6. Fredericksburg ( Virginia) is a pretty cool small “city” (not sure if it technically is a city). One of the things we love is “First Friday”, all of the local galleries have shows featuring local artists, or somewhat local, and they all do this as a group. You’re encouraged to go around and see all the exhibits at every place. There’re also some nice local restaurants and the downtown area is just a nice place to hang out. There are some really cool events every year, like the Welsh Heritage “festival” and the local music store, Picker’s Supply is pretty well-known and very helpful and encouraging to local musicians of all ages and styles. We love it, it’s not a bad place to live at all.

  7. Elle: You so need to call me.
    Lauri: No!!!!!! Are you kidding?!!??!?!?
    Margaret: Yay for farms!
    Melissa: Yay! We have “Third Thursday” … similar stuff.

  8. Sandy says: Reply

    The nearest bigger city is Santa Cruz and given that, the “Local” thing is big. There are many small businesses, restaurants, farmer’s markets, and privately-owned grocery stores. If you venture South just a few miles, Capitola is the opposite, with strip malls, Home Depot, fast-food row… you can really see the difference. The community where I live is a kind of a mix between the two, but follows Capitola a little more closely. And now the city leaders are entertaining the idea of putting in a T@rget!!! I would say Santa Cruz, despite it’s shortfalls with drugs and crime, is doing a good job… and the student population, with it’s ‘global’ awareness to go local helps. Capitola is a necessary evil, when you absolutely need to go to Sears for a new lawnmower or freezer. My town has many small business right now, and if they discourage the big-box from coming in… will be on the right track. But it’s also a bedroom community along a highway corridor, and folks might just be too busy with their lives to speak out when it’s important.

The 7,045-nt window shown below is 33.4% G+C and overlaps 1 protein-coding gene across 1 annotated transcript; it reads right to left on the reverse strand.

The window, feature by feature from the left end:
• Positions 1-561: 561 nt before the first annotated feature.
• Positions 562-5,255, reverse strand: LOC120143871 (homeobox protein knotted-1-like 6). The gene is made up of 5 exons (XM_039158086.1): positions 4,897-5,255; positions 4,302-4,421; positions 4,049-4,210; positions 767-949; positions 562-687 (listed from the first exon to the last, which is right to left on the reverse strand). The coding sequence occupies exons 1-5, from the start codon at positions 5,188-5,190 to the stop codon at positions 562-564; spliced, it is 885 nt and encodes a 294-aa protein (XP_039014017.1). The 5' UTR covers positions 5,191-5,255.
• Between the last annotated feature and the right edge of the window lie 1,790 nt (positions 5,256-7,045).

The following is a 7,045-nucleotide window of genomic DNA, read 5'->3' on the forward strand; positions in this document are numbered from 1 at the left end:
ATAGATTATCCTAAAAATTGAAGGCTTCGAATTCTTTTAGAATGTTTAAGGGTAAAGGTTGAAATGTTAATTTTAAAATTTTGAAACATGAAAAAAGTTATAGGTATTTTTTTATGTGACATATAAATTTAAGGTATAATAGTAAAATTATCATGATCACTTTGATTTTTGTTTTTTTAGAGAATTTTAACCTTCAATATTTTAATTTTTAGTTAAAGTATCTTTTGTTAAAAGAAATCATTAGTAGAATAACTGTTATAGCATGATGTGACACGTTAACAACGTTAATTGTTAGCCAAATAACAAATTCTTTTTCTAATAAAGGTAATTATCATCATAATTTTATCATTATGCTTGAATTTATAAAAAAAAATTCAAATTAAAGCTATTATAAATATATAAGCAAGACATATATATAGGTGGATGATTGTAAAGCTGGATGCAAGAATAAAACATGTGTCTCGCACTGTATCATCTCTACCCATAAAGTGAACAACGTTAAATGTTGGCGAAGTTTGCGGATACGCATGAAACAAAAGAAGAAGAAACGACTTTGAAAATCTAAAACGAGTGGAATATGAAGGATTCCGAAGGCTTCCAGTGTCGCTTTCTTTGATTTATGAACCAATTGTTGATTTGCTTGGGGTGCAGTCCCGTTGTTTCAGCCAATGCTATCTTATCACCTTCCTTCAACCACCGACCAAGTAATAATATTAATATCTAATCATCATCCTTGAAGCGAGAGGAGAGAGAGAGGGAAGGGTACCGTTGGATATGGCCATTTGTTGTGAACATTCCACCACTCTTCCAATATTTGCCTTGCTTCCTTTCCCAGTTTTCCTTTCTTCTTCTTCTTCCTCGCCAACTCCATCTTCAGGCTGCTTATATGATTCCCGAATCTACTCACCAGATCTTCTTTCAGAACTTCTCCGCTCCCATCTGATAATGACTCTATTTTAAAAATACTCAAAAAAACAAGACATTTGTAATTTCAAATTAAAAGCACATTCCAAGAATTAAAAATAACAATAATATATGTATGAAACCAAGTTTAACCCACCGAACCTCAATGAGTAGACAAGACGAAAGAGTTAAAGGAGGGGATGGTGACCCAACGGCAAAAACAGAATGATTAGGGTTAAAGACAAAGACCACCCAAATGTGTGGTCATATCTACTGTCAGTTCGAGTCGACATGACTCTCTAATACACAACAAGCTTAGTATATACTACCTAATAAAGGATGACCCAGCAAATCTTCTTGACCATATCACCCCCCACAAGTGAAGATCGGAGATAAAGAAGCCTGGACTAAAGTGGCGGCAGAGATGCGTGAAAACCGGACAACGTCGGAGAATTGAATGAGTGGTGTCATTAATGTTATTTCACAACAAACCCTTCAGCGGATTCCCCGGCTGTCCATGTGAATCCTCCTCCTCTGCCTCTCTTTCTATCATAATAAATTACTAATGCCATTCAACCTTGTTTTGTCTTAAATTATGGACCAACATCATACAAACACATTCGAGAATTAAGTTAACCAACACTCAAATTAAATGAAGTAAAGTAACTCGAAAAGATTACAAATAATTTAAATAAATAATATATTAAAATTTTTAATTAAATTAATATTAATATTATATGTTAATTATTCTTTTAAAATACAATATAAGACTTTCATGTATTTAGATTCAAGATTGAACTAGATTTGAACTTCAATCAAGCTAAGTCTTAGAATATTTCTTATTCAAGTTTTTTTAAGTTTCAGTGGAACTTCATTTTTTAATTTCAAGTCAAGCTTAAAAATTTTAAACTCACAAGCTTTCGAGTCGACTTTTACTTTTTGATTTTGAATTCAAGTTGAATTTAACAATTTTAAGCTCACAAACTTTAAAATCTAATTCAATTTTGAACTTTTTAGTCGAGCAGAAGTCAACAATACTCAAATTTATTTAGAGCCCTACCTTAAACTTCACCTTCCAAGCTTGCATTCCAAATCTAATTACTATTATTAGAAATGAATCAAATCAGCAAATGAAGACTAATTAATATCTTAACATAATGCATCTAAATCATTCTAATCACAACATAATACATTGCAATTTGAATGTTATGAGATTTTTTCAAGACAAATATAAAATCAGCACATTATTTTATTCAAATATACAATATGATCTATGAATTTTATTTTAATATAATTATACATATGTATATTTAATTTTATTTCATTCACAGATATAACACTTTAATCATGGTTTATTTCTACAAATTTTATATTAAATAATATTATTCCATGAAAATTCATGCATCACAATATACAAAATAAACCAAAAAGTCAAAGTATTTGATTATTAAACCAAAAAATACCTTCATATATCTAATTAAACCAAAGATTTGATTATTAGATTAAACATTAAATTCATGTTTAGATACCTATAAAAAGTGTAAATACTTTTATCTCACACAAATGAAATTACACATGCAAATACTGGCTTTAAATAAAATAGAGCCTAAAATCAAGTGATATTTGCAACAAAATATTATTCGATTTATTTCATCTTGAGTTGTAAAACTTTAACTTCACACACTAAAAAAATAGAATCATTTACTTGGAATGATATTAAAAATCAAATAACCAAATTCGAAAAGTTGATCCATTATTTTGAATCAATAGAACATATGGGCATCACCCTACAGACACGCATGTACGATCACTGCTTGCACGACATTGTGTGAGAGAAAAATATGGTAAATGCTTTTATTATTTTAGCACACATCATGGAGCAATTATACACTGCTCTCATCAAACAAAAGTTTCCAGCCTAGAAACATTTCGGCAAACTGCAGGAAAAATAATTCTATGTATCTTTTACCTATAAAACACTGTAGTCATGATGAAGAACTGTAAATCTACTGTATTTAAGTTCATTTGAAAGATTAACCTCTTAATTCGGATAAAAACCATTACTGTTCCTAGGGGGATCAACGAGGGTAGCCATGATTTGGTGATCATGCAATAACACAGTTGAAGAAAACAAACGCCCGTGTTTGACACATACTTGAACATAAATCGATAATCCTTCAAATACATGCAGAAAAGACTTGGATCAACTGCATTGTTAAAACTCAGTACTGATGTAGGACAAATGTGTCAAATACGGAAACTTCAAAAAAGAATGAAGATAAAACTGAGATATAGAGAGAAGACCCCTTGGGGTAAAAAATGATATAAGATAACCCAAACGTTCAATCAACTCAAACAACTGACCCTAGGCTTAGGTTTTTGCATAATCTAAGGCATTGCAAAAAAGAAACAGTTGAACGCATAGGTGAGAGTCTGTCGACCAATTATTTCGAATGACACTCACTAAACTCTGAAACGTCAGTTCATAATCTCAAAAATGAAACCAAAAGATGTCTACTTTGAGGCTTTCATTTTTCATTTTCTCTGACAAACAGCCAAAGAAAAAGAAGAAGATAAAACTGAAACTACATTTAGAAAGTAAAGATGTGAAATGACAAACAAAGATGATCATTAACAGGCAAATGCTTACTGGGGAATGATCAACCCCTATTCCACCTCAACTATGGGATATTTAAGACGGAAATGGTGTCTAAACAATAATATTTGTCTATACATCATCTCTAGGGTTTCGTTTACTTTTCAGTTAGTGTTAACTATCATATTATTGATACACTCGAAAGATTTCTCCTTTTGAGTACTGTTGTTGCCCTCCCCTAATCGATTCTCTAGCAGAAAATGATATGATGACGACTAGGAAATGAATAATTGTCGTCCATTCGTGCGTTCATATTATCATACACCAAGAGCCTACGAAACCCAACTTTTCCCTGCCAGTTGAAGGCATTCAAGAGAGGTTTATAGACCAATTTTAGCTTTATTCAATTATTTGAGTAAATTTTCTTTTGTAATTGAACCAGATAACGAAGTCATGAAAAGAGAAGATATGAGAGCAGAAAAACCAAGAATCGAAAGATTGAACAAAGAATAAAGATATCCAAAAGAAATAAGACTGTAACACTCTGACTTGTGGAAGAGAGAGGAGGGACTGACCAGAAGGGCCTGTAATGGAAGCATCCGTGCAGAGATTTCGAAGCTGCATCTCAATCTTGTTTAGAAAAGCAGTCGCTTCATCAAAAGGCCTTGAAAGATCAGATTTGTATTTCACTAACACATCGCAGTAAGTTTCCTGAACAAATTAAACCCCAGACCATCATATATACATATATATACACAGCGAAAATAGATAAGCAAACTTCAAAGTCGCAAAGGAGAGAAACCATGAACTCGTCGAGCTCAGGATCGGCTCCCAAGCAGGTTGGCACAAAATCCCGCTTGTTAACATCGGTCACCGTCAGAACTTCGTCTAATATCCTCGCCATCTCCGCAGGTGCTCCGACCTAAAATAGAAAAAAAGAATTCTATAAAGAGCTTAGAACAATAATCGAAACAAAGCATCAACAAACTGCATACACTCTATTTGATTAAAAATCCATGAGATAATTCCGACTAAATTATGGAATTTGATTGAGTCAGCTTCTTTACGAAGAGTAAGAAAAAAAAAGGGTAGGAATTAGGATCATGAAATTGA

9. We have a great statewide program for buying local, which can be identified by the polar bear on a blue background. It’s a nice way to ID which products are local. Obviously we’re a little limited on local produce, but during the summer we have an amazing selection! As big as Anchorage is, we have a small-town feel; you can run into someone at the store you went to college with and catch up on the news. It amazed me how many people I knew when I first moved down from Fairbanks!

    Good luck with the go local project!